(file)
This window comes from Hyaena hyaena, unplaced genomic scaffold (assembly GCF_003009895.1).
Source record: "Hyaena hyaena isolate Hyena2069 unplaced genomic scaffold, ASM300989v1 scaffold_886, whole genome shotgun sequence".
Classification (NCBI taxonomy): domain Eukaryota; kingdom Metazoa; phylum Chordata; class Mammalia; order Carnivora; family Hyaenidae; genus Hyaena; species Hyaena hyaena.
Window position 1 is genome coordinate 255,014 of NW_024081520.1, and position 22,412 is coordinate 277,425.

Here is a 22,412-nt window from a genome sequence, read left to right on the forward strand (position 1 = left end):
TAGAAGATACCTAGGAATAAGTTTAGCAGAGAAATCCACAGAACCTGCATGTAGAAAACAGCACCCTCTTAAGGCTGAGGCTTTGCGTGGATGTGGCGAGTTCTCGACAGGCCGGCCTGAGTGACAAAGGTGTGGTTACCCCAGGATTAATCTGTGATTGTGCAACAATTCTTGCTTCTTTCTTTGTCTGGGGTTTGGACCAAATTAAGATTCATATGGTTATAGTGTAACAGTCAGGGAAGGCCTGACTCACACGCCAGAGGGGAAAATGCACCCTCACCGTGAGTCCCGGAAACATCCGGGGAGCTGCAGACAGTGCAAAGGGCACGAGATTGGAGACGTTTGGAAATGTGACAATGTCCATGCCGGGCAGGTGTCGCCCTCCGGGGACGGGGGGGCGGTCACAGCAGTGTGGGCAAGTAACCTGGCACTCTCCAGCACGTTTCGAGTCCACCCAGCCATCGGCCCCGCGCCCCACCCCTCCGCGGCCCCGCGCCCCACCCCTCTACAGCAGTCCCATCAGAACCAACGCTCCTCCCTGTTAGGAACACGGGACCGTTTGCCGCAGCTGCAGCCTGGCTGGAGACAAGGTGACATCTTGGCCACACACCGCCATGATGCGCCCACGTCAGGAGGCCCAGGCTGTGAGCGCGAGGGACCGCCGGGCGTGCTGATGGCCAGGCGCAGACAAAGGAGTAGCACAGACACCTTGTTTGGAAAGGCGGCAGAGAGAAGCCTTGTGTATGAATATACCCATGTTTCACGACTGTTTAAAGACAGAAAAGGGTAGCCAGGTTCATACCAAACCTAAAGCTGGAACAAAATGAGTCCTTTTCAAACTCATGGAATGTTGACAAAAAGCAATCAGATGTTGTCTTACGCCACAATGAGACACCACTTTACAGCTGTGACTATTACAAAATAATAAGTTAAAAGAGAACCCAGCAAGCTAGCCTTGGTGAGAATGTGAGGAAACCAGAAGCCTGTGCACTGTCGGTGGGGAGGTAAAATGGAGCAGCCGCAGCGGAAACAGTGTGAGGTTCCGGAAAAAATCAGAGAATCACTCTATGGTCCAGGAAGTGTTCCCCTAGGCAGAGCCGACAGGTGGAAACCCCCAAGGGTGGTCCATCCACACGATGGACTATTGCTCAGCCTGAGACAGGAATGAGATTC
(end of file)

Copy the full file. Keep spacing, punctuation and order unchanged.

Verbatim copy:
This window comes from Hyaena hyaena, unplaced genomic scaffold (assembly GCF_003009895.1).
Source record: "Hyaena hyaena isolate Hyena2069 unplaced genomic scaffold, ASM300989v1 scaffold_886, whole genome shotgun sequence".
Classification (NCBI taxonomy): domain Eukaryota; kingdom Metazoa; phylum Chordata; class Mammalia; order Carnivora; family Hyaenidae; genus Hyaena; species Hyaena hyaena.
Window position 1 is genome coordinate 255,014 of NW_024081520.1, and position 22,412 is coordinate 277,425.

Here is a 22,412-nt window from a genome sequence, read left to right on the forward strand (position 1 = left end):
TAGAAGATACCTAGGAATAAGTTTAGCAGAGAAATCCACAGAACCTGCATGTAGAAAACAGCACCCTCTTAAGGCTGAGGCTTTGCGTGGATGTGGCGAGTTCTCGACAGGCCGGCCTGAGTGACAAAGGTGTGGTTACCCCAGGATTAATCTGTGATTGTGCAACAATTCTTGCTTCTTTCTTTGTCTGGGGTTTGGACCAAATTAAGATTCATATGGTTATAGTGTAACAGTCAGGGAAGGCCTGACTCACACGCCAGAGGGGAAAATGCACCCTCACCGTGAGTCCCGGAAACATCCGGGGAGCTGCAGACAGTGCAAAGGGCACGAGATTGGAGACGTTTGGAAATGTGACAATGTCCATGCCGGGCAGGTGTCGCCCTCCGGGGACGGGGGGGCGGTCACAGCAGTGTGGGCAAGTAACCTGGCACTCTCCAGCACGTTTCGAGTCCACCCAGCCATCGGCCCCGCGCCCCACCCCTCCGCGGCCCCGCGCCCCACCCCTCTACAGCAGTCCCATCAGAACCAACGCTCCTCCCTGTTAGGAACACGGGACCGTTTGCCGCAGCTGCAGCCTGGCTGGAGACAAGGTGACATCTTGGCCACACACCGCCATGATGCGCCCACGTCAGGAGGCCCAGGCTGTGAGCGCGAGGGACCGCCGGGCGTGCTGATGGCCAGGCGCAGACAAAGGAGTAGCACAGACACCTTGTTTGGAAAGGCGGCAGAGAGAAGCCTTGTGTATGAATATACCCATGTTTCACGACTGTTTAAAGACAGAAAAGGGTAGCCAGGTTCATACCAAACCTAAAGCTGGAACAAAATGAGTCCTTTTCAAACTCATGGAATGTTGACAAAAAGCAATCAGATGTTGTCTTACGCCACAATGAGACACCACTTTACAGCTGTGACTATTACAAAATAATAAGTTAAAAGAGAACCCAGCAAGCTAGCCTTGGTGAGAATGTGAGGAAACCAGAAGCCTGTGCACTGTCGGTGGGGAGGTAAAATGGAGCAGCCGCAGCGGAAACAGTGTGAGGTTCCGGAAAAAATCAGAGAATCACTCTATGGTCCAGGAAGTGTTCCCCTAGGCAGAGCCGACAGGTGGAAACCCCCAAGGGTGGTCCATCCACACGATGGACTATTGCTCAGCCTGAGACAGGAATGAGATTC